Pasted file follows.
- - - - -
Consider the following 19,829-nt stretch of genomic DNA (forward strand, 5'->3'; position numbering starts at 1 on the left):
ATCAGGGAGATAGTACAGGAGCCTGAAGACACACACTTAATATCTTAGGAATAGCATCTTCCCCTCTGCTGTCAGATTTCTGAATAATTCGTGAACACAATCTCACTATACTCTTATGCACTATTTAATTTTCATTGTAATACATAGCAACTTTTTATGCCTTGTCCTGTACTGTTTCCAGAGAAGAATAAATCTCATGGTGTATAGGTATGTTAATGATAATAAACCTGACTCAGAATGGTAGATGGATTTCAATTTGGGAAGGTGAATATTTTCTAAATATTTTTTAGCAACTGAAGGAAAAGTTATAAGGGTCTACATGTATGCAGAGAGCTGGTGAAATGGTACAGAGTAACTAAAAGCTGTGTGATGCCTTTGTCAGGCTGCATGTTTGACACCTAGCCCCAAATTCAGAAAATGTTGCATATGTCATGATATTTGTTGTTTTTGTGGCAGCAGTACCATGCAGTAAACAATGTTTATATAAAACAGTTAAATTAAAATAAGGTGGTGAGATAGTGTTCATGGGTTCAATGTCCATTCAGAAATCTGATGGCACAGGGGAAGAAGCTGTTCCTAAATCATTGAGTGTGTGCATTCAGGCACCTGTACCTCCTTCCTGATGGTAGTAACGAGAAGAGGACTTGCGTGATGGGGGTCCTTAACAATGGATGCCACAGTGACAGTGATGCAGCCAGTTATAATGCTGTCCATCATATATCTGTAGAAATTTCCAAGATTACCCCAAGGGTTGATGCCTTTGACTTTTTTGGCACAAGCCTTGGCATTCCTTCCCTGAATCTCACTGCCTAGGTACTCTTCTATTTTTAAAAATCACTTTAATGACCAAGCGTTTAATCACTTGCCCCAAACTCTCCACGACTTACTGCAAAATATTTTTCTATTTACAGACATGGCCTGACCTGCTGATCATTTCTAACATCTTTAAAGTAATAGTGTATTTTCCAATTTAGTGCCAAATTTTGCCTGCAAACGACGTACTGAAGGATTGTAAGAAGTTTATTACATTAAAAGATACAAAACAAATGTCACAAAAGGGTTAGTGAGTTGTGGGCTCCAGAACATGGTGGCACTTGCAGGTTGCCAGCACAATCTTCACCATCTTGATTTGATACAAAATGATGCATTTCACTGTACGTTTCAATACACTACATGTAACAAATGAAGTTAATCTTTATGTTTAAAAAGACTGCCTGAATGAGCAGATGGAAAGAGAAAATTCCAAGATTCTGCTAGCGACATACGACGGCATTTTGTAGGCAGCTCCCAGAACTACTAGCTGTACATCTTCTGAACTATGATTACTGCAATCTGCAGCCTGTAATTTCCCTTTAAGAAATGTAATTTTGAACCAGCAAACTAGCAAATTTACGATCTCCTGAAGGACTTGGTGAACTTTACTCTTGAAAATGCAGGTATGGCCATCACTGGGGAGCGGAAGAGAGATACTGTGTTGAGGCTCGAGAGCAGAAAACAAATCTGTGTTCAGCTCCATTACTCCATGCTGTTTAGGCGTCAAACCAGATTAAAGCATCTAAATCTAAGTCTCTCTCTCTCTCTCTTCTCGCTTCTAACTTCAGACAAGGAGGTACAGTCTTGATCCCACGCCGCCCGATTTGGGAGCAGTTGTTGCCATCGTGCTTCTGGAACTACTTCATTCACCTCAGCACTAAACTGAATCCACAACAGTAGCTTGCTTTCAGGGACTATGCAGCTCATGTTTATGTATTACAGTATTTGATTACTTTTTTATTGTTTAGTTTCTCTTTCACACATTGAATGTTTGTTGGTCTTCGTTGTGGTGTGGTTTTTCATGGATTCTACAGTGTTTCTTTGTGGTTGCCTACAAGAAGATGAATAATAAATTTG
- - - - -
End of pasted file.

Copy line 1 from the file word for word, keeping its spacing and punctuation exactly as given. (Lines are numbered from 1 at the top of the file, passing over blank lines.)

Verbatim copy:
Consider the following 19,829-nt stretch of genomic DNA (forward strand, 5'->3'; position numbering starts at 1 on the left):